State of the arts: Cambodia’s street scene going from strength to strength

Content image - Phnom Penh Post
Minister of Foreign Affairs Prak Sokhonn and German Ambassador Christian Berger unveil a mural in 2019. SUPPLIED

Street art in Cambodia continues to gain recognition with the latest mural on the wall of the German Embassy in Phnom Penh among the newest additions to the capital’s artistic landscape.

Commissioned to commemorate the 350th anniversary of the birth of Ludwig van Beethoven and created by renowned Kingdom-based artist Chifumi – founder of the Cambodian Urban Art Festival – the legendary German classical composer is portrayed alongside “Golden Age” singer Ros Sereysothea.

It is the second wall at the embassy to receive the street art treatment after German artist Danilo Halle and Cambodia’s Hour Soben worked together to create a unique mural on the embassy’s main gate in 2019.

“As part of the German Embassy’s ongoing mission of supporting, promoting and celebrating Cambodian and German culture, we are delighted to present the second of our embassy wall murals featuring musical legends Ros Sereysothea and Ludwig van Beethoven.

“In partnership with Gallery KB (KBach) and artist Chifumi, this follows the embassy’s first wall mural created in 2019 as part of an artist residency between Cambodian and German artists Hour Soben and Danilo Halle.

“We believe strongly in the benefits of creativity and the arts, and hope to continue to support such projects in the future,” said German Ambassador to Cambodia Christian Berger.

Content image - Phnom Penh Post
Portraits of Ludwig van Beethoven and Ros Sereysothea now also adorn the German Embassy. SUPPLIED

A sign of street art’s acceptance in the mainstream, Minister of Foreign Affairs Prak Sokhonn and Ambassador Berger jointly unveiled the first mural on the embassy’s main gate to commemorate the 30th anniversary of the fall of the Berlin Wall in 1989.

The benefits of street art – in terms of society involvement, aesthetic beautification of a city and increased tourism – that have been seen worldwide are now increasingly visible on the Kingdom’s streets as demonstrated with the latest public artwork at the German Embassy.

And for Sereysothea to be now portrayed in a public mural is perhaps symbolic of a rebirth of a Cambodian artistic scene not witnessed since the heydays of the 1960s, says Tony Francis, the founder of Gallery KB.

“The renaissance we have been witnessing in Cambodia is down to a number of factors, including the ‘Kbach style’ championed by the collective of companies now rebranded as Gallery KB (KBach).

“Art residencies have played a vital role in the success and acceptance of the artworks, with established international artists collaborating with Cambodian artists to produce murals in the ‘KBach style’, which fuses the very best elements of the Kingdom’s rich artistic culture with international styles and influences.

“KBach has over the past four years created galleries, competitions, residencies, the [email protected] and numerous other projects including the Kingdom’s most ambitious arts and culture project soon to be launched at Royal Train Square – the exciting redevelopment of Phnom Penh’s iconic railway station – which is home to and under curation by Gallery KB,” Francis said.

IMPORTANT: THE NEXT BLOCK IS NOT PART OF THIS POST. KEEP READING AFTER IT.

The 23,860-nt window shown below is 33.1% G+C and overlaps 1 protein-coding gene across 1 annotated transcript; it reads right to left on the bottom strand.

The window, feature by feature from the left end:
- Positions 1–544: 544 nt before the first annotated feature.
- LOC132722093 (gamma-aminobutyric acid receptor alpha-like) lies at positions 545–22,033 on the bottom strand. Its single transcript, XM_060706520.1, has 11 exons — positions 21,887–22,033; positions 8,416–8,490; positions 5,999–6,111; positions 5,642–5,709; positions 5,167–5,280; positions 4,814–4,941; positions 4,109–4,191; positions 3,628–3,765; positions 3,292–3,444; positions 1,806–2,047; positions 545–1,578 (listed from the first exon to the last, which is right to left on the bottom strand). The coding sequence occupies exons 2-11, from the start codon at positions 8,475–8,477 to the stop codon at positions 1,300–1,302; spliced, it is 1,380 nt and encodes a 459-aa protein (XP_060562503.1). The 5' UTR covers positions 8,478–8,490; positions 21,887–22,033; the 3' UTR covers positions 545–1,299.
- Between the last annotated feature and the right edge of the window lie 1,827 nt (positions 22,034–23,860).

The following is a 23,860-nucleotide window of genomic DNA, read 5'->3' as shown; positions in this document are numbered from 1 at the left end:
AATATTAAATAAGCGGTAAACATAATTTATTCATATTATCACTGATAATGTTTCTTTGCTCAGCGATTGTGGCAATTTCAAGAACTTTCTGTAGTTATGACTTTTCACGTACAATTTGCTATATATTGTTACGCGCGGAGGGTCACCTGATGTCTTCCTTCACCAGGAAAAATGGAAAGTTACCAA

Content image - Phnom Penh Post
Stinkfish’s famous Kathmandu Girl mural. SUPPLIED

The roots of Cambodia’s blooming street art scene took hold more than a decade ago, when a group of international artists used a neglected corner of Phnom Penh as a vibrant canvas, with Stinkfish’s famous Kathmandu Girl mural stemming from this time.

With the world famous Seth adding a Cambodian element and local artists Lisa Mam and Peap Tarr brought to the mix, the embers were lit, before Chifumi and Theo Vallier helped evolve the “KBach style” and drive it forward with the Cambodian Urban Art Festival.

And Francis is confident that as the capital continues to develop apace, the Cambodian urban art scene is positioned for only increased growth and further global recognition.

Content image - Phnom Penh Post
A local artist paints one of her favourite characters this week. SUPPLIED

“Artists such as Colombia’s Stinkfish – a judge at this year’s KBach Arts Competition – Poland’s Sepe, Halle and a number of others have and will continue to visit and work with local Cambodian artists enabling more collaborations.

“The successful arrival of world class products in terms of art supplies via Dots MTN has also helped facilitate the interest and growth of the scene. The arrival of international creative brands and their ability to attract further world class artists bodes well for the future growth, quality and awareness of the Cambodian arts scene.

“This has led to a new generation of grassroots artists being inspired to express their creativity across the city. Supported by four years of increasing opportunities such as the KBach Arts Competition, now in partnership with Cellcard, a number of new Cambodian artists have emerged believing in the present opportunities available to become professional,” he said.

Content image - Phnom Penh Post
Cambodia’s street art scene began taking off more than a decade ago. Post Staff

A situation demonstrated by the image bottom left of a young local artist this week creating a tribute to one of her favourite characters, a popular image with the new generation in the Kingdom.

The finale of the 2020-21 KBach Arts Competition will be held in July as part of the opening of Royal Train Square, with the winners in the three categories of canvas, street art and digital to be announced.